What's That Bug? does not endorse extermination

Subject: Creepy bug in my house
Location: Ontario , Canada
July 17, 2015 10:18 am
Hi . Found this bug in my apartment and it freaked me out .. Kind of looks like a fly but it didn’t have wings …
Signature: Sbro

Wingless Fly

Wingless Fly

Dear Sbro,
This is definitely a Fly and it does not have any visible wings, but we don’t believe it to be a wingless species.  We suspect it is either a mutant or that it has experienced some trauma that resulted in the loss of the wings, but we are posting your image in the event that someone with better identification skills than our own can provide a species name and a theory on the winglessness.

What's That Bug? does not endorse extermination

Subject: Please indentify if able, Thank You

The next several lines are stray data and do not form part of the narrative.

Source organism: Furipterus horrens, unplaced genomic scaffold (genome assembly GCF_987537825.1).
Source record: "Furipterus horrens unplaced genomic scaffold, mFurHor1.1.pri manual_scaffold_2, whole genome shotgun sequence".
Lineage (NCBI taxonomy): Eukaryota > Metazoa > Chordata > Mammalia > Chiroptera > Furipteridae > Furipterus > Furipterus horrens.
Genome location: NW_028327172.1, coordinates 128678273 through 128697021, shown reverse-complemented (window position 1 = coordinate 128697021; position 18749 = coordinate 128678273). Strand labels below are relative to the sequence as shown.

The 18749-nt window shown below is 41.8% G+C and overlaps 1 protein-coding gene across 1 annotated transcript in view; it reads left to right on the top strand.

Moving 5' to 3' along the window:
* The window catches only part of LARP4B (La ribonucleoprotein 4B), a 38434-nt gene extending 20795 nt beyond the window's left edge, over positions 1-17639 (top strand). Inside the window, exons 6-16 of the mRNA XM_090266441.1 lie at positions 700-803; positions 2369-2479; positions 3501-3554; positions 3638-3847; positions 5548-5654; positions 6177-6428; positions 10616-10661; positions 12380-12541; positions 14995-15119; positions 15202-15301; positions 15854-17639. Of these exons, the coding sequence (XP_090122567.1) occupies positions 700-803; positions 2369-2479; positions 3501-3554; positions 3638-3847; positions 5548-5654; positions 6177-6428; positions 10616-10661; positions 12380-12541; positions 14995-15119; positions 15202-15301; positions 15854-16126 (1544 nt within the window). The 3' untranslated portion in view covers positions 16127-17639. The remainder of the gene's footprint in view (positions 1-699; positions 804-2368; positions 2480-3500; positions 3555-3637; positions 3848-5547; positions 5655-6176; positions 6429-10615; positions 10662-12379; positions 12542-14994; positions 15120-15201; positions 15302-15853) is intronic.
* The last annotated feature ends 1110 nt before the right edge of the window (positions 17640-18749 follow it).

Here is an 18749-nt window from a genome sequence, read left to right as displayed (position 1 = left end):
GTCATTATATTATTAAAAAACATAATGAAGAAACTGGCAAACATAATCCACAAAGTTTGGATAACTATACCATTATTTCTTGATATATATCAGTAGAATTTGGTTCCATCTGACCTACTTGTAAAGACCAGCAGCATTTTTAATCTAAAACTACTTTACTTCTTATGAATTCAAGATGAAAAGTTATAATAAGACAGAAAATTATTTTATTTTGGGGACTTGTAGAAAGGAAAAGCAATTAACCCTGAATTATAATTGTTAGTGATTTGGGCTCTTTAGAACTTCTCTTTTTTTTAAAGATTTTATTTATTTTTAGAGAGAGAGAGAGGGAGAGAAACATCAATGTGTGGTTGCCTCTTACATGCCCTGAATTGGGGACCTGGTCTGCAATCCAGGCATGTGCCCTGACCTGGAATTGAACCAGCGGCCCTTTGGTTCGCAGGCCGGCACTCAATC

Location: Midwest, Minnesota. United States Of America
July 17, 2015 6:36 am
Sitting, right outside my backdoor. Enjoying a morning smoke before breakfast. This little guy, decides to walk across the tows of my shoe. Down onto a leaf in the grass. Kind of resembles a bumble bee. Only white and black. Instead of yellow, and the eyes shaped different. Which leads to my curiosity, if it may be a different species possibly.
Signature: By the person/ individual who is willing to kindly help answer my question 😉

Bot Fly

Bot Fly

Dear person/individual,
This is a Rodent Bot Fly in the genus
Cuterebra, and members of the genus are often very host specific.  Rodent Bot Flies are external parasites on mice, squirrels and rabbits.

What's That Bug? does not endorse extermination